Christian Education in the 21st Century

Ss Athanasius, Cyril & Ignatius

This is the 8th and final blog in this series which began with The Goals of Teaching in the Early Church.  The immediately preceding blog is St. John Chrysostom (C).

By looking at some of the patristic writers we can glean a few ideas or ideals which they held concerning Christian education. Christianity came into a world which was on the verge of great change and Christianity itself was to be a catalyst to that change. The religious world view was about to shift from what has been described by historians of religion as an archaic perspective to an historic one. This followed the axial period of religious development which had occurred some 500 years before the birth of Christ. This shift in perspective is not unlike the one in which (at least according to some interpreters of culture) we are currently experiencing (the shift from what has been termed the modern world view to what is being called post-modern is for some the new axial age). The early Christians were able to distinguish a theology of education with specific goals and methods which were different from that of the pagan world which surrounded them.    This is something which we must continue to do today in the changing world in which we live.

The Patristic period resisted a mass approach to education, rejecting a one-size-fits-all approach to education. Instead they emphasized the need to shape the educational endeavor to the individual needs and capabilities of their varied students.    Though their methodology focused on holiness and wisdom (a practical and practiced approach to Christian education), the bottom line goal was to know God.  A good amount of the training was practical, experiential, taught in the forum of a few disciples learning from their Master (even when it was children learning from their Christian parents).  Learning from example, imitation of the Lord and of the Saints, role modeling, and learning virtuous living from the lives of the saints (story telling), were all used to help attain the goal.

The task for Orthodox religious educators today remains discerning what are the methods, goals and underlying theology which we need as we face the Twenty-First Century. What can we learn from the early centuries of Christianity which will help us in our current situation? This means not simply imitating their methods but gaining the wisdom to know which methods to use today at the appropriate times, and also determining when creative solutions are called for.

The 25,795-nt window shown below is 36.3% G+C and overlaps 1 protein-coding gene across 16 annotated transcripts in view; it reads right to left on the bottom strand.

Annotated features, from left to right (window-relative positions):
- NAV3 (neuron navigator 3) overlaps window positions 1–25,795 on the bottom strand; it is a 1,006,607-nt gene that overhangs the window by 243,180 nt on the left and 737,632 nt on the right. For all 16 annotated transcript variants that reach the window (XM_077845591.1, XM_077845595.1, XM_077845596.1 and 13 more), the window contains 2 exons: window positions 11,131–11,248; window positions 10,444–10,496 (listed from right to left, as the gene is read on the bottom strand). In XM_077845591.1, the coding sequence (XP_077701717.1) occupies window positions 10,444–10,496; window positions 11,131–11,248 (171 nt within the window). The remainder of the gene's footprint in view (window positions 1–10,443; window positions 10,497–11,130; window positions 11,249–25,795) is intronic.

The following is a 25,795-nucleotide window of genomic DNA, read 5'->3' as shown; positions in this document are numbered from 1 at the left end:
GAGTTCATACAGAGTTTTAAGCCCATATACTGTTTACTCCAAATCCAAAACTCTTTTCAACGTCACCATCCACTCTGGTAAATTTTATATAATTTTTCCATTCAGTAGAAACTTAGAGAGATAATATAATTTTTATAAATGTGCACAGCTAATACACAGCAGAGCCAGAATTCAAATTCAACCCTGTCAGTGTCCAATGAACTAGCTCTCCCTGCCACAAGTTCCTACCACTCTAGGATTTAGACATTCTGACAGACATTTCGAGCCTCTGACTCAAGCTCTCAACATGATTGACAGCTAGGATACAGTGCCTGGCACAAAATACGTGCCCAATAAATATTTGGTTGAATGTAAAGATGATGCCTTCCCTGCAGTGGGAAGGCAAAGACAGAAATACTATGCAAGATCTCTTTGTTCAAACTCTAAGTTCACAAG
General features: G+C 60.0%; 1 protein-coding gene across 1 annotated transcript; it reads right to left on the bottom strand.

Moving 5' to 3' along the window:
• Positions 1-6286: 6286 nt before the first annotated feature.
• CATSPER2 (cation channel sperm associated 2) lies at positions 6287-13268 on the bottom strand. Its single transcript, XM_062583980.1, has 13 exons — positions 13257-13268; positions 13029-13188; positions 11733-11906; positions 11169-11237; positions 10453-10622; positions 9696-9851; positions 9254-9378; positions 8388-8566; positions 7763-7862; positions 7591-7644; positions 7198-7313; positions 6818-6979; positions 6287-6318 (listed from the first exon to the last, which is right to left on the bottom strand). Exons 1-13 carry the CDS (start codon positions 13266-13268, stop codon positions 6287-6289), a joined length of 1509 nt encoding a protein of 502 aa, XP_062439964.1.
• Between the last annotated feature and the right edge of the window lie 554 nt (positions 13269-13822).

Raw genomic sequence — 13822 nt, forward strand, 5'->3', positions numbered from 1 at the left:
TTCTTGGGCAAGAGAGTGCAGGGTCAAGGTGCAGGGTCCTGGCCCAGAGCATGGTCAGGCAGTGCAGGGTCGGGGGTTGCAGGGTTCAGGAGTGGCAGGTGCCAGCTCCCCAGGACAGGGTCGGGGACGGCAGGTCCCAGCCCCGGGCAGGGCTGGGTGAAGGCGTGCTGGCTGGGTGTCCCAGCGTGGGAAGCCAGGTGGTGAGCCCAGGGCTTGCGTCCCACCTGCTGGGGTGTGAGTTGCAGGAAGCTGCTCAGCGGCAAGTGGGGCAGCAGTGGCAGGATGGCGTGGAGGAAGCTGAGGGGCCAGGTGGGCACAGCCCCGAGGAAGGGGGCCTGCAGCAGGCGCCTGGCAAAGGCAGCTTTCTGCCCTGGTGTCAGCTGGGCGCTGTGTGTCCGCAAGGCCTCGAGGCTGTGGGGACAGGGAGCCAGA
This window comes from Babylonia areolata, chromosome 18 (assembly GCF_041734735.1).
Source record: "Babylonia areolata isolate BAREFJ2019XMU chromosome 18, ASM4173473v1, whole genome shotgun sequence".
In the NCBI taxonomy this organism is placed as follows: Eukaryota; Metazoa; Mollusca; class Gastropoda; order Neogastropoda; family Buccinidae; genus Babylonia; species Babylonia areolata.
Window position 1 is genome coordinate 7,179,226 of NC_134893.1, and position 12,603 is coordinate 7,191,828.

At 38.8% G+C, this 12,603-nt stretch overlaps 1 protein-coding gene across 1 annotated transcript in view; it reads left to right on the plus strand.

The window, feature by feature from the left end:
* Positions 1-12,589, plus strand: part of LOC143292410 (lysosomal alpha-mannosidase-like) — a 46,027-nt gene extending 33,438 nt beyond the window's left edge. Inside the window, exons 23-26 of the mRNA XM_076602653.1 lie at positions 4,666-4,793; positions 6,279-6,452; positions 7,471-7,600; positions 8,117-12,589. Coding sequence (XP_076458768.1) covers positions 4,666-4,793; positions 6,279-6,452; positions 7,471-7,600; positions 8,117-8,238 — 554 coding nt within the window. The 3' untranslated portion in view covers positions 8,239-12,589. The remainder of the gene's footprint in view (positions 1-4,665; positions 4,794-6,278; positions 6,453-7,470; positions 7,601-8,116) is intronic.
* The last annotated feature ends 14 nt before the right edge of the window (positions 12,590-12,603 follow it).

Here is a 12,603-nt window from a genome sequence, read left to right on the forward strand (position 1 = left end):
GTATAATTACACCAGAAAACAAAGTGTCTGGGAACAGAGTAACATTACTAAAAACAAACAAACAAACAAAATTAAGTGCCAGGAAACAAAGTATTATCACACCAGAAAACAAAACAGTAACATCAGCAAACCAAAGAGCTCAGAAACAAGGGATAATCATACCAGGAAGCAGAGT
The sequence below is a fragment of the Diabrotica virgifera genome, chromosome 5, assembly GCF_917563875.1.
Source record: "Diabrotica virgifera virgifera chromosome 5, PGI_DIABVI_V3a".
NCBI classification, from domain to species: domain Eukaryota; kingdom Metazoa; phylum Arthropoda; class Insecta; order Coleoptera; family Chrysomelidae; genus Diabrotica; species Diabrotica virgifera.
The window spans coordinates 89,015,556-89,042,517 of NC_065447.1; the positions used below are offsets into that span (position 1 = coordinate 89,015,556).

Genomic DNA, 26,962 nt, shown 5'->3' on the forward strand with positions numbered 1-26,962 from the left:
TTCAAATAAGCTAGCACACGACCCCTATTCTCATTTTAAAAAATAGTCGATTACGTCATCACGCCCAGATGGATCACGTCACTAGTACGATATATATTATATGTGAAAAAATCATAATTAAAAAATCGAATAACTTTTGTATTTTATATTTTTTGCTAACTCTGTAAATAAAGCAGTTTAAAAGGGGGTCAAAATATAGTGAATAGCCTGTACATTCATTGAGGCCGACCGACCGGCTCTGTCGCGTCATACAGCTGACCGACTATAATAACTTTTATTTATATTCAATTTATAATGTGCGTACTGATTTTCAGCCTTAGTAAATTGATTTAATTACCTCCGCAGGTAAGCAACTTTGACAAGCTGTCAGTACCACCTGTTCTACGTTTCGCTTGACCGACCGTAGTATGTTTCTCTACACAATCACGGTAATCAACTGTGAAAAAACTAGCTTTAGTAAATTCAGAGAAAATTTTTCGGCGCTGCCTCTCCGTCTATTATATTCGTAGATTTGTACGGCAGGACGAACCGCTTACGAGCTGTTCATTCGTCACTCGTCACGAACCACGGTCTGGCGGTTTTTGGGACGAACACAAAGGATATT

This blog is based upon an article I wrote in 1998 which itself consisted of a few excerpts from a much longer paper I wrote on Christian education years earlier.  I hope in the near future to be able to “translate” this longer manuscript into a blog series.  Blog bytes are more digestible to most than long articles.  Bullet points might be even more acceptable to a greater number of people but I haven’t learned Power Point to be able to reduce all information to that level.

The Economy: Could it get worse?

The economy is stalled, Obama’s approval ratings are sagging.  The Gallup organization is wondering whether it is going to have to use negative numbers to measure Congress’s approval ratings.

Could things get worse?

As the Pessimist says, “Things are never so bad as they can’t get worse.”

This Labor Day, I’ve labored to find some humor in our sad state of affairs.

So time for a comic moment of relief, and since we can’t blame him for conditions any more (or so political wisdom says), here is a quote from memory lane.  Just to remind us of where we were and why we’re here, a quote from President G W Bush, 24 February 2001:

“My plan reduces the national debt, and fast.  So fast, in fact, that economists worry that we’re going to run out of debt to retire.”

I guess that was just politically speaking – a little spin for the party faithful.

But maybe there is yet hope!    Maybe his plan hasn’t fully taken effect yet – I think Congress has kept the Bush tax cuts.  Maybe this is the year they’ll reduce the debt.

And just to add a little more humor, 3 days after promising to reduce the debt on 27 Februrary 2001 GW gave us this Bushism:

“My pan plays down an unprecedented amount of our national debt.”

Ah, those were the days and we thought they’d never end.  Playing down the national debt became a political pastime in America.  Now we are paying for all that pleasure.

So, if the economy has got you down, lighten up a bit, the politicians are promising they will fix it.

Happy Labor Day!